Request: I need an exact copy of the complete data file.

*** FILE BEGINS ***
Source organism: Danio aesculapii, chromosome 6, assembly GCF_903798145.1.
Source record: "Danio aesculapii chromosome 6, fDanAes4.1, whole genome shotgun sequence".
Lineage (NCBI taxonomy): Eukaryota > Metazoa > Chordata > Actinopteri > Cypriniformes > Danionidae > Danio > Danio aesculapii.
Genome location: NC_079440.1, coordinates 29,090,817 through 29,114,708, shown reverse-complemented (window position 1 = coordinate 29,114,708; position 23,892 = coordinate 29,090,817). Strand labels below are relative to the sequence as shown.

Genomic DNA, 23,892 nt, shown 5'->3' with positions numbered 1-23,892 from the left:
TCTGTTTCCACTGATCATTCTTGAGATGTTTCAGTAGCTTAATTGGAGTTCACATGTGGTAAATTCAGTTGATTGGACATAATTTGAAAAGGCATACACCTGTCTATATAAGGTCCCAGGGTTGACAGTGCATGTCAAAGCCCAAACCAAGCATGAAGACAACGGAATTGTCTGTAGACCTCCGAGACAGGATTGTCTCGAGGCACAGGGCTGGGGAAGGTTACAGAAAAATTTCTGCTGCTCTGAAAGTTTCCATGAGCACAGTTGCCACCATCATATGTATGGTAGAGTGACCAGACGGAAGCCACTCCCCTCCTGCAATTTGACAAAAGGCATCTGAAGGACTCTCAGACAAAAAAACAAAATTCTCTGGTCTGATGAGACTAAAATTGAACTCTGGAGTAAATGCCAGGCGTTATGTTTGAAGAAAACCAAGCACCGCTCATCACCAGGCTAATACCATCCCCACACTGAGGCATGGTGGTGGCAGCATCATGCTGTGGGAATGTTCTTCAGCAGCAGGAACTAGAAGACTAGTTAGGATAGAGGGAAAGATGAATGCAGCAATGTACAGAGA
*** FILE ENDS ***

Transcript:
Source organism: Danio aesculapii, chromosome 6, assembly GCF_903798145.1.
Source record: "Danio aesculapii chromosome 6, fDanAes4.1, whole genome shotgun sequence".
Lineage (NCBI taxonomy): Eukaryota > Metazoa > Chordata > Actinopteri > Cypriniformes > Danionidae > Danio > Danio aesculapii.
Genome location: NC_079440.1, coordinates 29,090,817 through 29,114,708, shown reverse-complemented (window position 1 = coordinate 29,114,708; position 23,892 = coordinate 29,090,817). Strand labels below are relative to the sequence as shown.

Genomic DNA, 23,892 nt, shown 5'->3' with positions numbered 1-23,892 from the left:
TCTGTTTCCACTGATCATTCTTGAGATGTTTCAGTAGCTTAATTGGAGTTCACATGTGGTAAATTCAGTTGATTGGACATAATTTGAAAAGGCATACACCTGTCTATATAAGGTCCCAGGGTTGACAGTGCATGTCAAAGCCCAAACCAAGCATGAAGACAACGGAATTGTCTGTAGACCTCCGAGACAGGATTGTCTCGAGGCACAGGGCTGGGGAAGGTTACAGAAAAATTTCTGCTGCTCTGAAAGTTTCCATGAGCACAGTTGCCACCATCATATGTATGGTAGAGTGACCAGACGGAAGCCACTCCCCTCCTGCAATTTGACAAAAGGCATCTGAAGGACTCTCAGACAAAAAAACAAAATTCTCTGGTCTGATGAGACTAAAATTGAACTCTGGAGTAAATGCCAGGCGTTATGTTTGAAGAAAACCAAGCACCGCTCATCACCAGGCTAATACCATCCCCACACTGAGGCATGGTGGTGGCAGCATCATGCTGTGGGAATGTTCTTCAGCAGCAGGAACTAGAAGACTAGTTAGGATAGAGGGAAAGATGAATGCAGCAATGTACAGAGA